Kosovo’s parliament rejects new law recognising same-sex civil unions

Kosovo’s parliament has rejected a new law that would allow same-sex couples to form civil partnerships.

Just 28 out of 120 MPs voted in favour of the bill proposed by the government of left-wing Prime Minister Albin Kurti.

Kosovo’s government had been hoping to become the first Muslim-majority country to recognise same-sex unions.

The proposed bill was also part of wide-ranging reforms of Kosovo’s civil code, supported by the European Union.

PM Kurti had urged MPs to pass the bill because “rights belong to us, they belong to everyone”.

But after heated debate, several MPs — including lawmakers from Kurti’s Vetevendosje — voted against the legislation.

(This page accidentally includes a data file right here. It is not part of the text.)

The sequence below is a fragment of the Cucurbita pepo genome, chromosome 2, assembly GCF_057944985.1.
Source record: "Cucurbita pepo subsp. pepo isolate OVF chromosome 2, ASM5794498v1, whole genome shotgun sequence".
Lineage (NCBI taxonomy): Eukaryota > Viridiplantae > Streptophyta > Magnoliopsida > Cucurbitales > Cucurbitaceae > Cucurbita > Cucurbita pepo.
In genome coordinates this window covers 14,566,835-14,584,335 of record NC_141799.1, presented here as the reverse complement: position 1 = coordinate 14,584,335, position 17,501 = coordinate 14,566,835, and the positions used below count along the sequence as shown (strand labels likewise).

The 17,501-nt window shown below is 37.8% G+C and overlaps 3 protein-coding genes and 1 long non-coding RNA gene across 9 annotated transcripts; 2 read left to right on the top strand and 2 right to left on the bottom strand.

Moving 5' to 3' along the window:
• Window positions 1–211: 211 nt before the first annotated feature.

“Only opposite-sex marriage [is] acceptable,” said Labinote Demi Murtezi, “any connection beyond this combination is considered depravity and moral degeneration.”

Earlier this month, the EU delegation in Pristina had urged the Kosovar parliament to adopt a reform of same-sex unions, as well as other laws on minority rights and business.

“Failure to adopt the civil code will have serious negative repercussions on many aspects of the lives of Kosovo’s citizens and businesses, as well as on Kosovo’s economic development,” the delegation warned in a statement.

Kosovo’s independence has so far been recognised by about 100 countries, including the United States and most EU countries, but not by Serbia.